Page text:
There are not studies that support the idea that cerebellum may be involved in motor disturbances in patients with schizophrenia using neuroleptics. Only one study found evidence of reduction in metabolic activity in the cerebellum of patients with akathisia using olanzapine.36 This theory is difficult to prove mainly because in structural studies movement disorders are used as exclusion criteria and in functional studies cerebellum is used as parameter of normality in image analysis.

Converging evidence from neuroimaging and cognitive studies suggests cerebellar abnormalities in schizophrenia, which could account for some of the positive, negative, and cognitive symptoms present in this disease. Up to now, there are no studies showing if treatment has an impact on cerebellar functioning or if the cerebellar abnormalities are related to course or prognosis. There are also few studies exploring changes in cerebellar functioning after neuropsychological rehabilitation.

2. Bipolar disorder

Bipolar disorder is a chronic and generally life-long condition affecting about 1.6% of the population. It is characterized by unusual shifts in mood state, energy level, and behavior. These dramatic fluctuations may alternate between depression, normal mood, and elation and/or irritability.37,38 In spite of the progresses of the research methods in biological psychiatry and of the current knowledge on the mechanisms of action of the mood stabilizers, the pathophysiology of bipolar disorder is still poorly understood.

Several case reports have demonstrated cerebellar atrophy in patients with mood disturbances, as well as in patients with bipolar disorder.39-41 Moreover, some studies have found abnormal cerebellar anatomy in subjects with affective disorders.42 Two studies reported a greater rate of cerebellar atrophy in manic patients as compared to patients with schizophrenia or healthy controls.25 Additionally, Yates et al. found a greater rate of cerebellar atrophy in patients with bipolar disorder who were over 50 years old, but not in younger bipolar patients compared with healthy volunteers.43 Lippmann et al. found increased rates of both vermal atrophy and cerebellar hemisphere atrophy in bipolar patients with co-occurring alcohol abuse as compared with healthy volunteers, suggesting that alcohol abuse may contribute to abnormal cerebellar anatomy in bipolar patients.44 Surprisingly, this potential confounder is rarely observed in most of the studies and may be alone responsible for cerebellar atrophy. On the other hand, one study using multiple regression analysis excluded alcohol use as a potential confounder for vermal area atrophy volume in patients with bipolar disorder.45

Vermal subregion V2 volume was significantly smaller in multiple-episode bipolar disorder subjects than in first-episode patients and healthy subjects, while vermal subregion V3 was significantly smaller in multiple-episode bipolar disorder subjects in comparison with healthy subjects. Taken together, these results suggest that posterior-inferior cerebellar vermal abnormalities are present in patients with multiple-episode bipolar disorder.46 A subsequent MRI investigation of the cerebellum in patients with bipolar disorder did not reveal any gross morphological differences between patients and healthy controls. However, when patients with bipolar disorder were subdivided into first-manic-episode and multiple manic-episode groups, the V3 subregion was significantly smaller in the multiple-episode group.46,47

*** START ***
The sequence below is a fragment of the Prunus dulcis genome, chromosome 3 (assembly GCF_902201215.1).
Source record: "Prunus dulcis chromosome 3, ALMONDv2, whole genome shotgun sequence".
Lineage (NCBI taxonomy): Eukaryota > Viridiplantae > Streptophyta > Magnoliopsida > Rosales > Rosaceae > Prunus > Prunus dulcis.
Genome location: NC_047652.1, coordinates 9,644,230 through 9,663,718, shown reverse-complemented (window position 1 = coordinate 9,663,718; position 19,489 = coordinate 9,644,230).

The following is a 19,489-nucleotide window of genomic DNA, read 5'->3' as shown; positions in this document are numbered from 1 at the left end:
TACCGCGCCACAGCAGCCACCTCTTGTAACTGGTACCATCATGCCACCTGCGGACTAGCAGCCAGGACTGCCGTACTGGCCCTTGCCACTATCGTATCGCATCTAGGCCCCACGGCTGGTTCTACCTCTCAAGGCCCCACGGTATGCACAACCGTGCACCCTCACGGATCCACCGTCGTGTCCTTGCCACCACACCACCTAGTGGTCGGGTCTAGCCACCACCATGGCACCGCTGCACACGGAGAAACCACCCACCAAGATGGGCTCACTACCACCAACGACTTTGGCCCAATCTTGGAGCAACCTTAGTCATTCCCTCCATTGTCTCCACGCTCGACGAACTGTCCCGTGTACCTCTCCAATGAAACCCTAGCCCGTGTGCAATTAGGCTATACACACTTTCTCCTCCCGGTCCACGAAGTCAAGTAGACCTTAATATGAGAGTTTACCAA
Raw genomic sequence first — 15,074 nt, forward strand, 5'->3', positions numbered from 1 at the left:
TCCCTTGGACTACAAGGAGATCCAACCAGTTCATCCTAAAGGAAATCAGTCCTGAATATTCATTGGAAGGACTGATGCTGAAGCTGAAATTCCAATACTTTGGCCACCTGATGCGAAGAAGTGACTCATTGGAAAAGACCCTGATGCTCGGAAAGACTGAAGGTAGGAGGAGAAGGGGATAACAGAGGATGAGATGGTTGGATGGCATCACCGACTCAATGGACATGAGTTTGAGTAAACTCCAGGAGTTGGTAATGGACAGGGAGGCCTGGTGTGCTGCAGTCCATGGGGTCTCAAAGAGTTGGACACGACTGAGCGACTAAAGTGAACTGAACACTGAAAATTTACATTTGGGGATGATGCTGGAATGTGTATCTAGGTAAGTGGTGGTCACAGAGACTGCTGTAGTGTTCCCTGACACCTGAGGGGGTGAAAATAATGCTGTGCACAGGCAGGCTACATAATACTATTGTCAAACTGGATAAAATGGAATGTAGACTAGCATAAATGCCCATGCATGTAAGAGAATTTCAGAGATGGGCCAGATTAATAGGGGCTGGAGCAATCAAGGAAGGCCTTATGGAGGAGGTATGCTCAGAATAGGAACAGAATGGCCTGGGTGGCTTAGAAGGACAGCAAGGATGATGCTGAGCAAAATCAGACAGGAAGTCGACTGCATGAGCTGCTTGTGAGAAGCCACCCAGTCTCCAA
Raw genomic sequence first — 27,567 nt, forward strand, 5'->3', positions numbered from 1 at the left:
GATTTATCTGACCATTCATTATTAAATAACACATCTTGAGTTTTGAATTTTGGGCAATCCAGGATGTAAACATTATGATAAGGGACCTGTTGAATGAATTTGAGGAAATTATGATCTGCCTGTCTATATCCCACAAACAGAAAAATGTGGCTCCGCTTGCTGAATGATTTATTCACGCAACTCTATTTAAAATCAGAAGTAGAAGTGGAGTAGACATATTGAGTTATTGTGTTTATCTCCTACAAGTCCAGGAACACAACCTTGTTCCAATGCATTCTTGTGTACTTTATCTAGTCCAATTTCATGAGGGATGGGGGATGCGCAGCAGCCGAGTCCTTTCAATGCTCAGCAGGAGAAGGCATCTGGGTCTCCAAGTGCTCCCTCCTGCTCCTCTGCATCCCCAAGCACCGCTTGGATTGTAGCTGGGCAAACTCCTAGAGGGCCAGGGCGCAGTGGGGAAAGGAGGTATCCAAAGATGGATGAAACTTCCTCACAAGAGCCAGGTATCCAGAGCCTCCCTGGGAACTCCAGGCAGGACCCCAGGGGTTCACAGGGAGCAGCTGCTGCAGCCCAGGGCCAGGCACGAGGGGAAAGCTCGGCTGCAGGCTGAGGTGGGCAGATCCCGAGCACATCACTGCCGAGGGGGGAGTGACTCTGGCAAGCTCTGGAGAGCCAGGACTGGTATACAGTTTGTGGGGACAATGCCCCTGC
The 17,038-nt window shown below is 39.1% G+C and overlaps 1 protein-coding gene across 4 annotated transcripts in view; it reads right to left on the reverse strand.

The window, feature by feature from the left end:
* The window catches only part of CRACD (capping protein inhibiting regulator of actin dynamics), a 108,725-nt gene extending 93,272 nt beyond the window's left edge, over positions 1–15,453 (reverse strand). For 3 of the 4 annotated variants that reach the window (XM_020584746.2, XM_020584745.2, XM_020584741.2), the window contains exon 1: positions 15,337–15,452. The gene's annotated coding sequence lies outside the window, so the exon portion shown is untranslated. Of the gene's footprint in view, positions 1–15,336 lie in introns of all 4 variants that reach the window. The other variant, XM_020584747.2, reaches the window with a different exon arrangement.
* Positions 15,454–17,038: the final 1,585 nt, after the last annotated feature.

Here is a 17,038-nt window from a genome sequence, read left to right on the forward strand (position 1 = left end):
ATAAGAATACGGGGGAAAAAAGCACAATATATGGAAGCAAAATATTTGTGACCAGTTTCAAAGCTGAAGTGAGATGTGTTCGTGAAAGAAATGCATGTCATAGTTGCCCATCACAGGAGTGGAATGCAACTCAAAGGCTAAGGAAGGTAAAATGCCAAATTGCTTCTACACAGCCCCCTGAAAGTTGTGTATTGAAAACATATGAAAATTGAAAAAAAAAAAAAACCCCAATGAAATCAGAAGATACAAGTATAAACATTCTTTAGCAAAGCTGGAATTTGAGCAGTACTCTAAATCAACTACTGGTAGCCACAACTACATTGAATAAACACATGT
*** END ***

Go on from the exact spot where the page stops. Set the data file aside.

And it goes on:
Further analysis revealed that, among multiple-episode patients, the number of previous depressive episodes, but not substance abuse or duration of lithium exposure, contributed to the reduction in V3 volume. Loeber et al. employed dynamic susceptibility contrast MRI and reported that patients with bipolar disorder had lower cerebellar regional cerebral blood flow (rCBF) than healthy controls and patients with schizophrenia, even after controlling for volume differences.48 The cerebellar region most frequently reported in neuroimaging studies involving bipolar patients, the vermis, showed the largest reduction in rCBF. After treatment with atypical antipsychotic drugs, however, this relative decrease in rCBF disappeared.47

Preliminary in vivo studies have shown structural and functional abnormalities in bipolar patients compared with healthy control subjects. Smaller cerebellar volume with decreased blood or increased glucose metabolism is the main finding in bipolar patients. Although controversial, the functional findings may reflect the clinical heterogeneity of the bipolar populations studied. Thus, it is possible that cerebellar hypermetabolism is a finding restricted to treatment resistant bipolar subjects.47 Finally, there is no evidence yet whether these findings are cause or consequence of the disease.

3. Unipolar depression

Depression is a mood disorder characterized by psychic, physical, cognitive, physiological, and behavioral alterations. A variety of pathophysiological mechanisms have been proposed to explain this disorder, including genetic alterations, monoamine system dysfunction, and downregulation of neuroreceptors, among others. Structural and functional abnormalities in the prefrontal cortex, limbic system, and basal ganglia have consistently been described in patients with major depression.9,18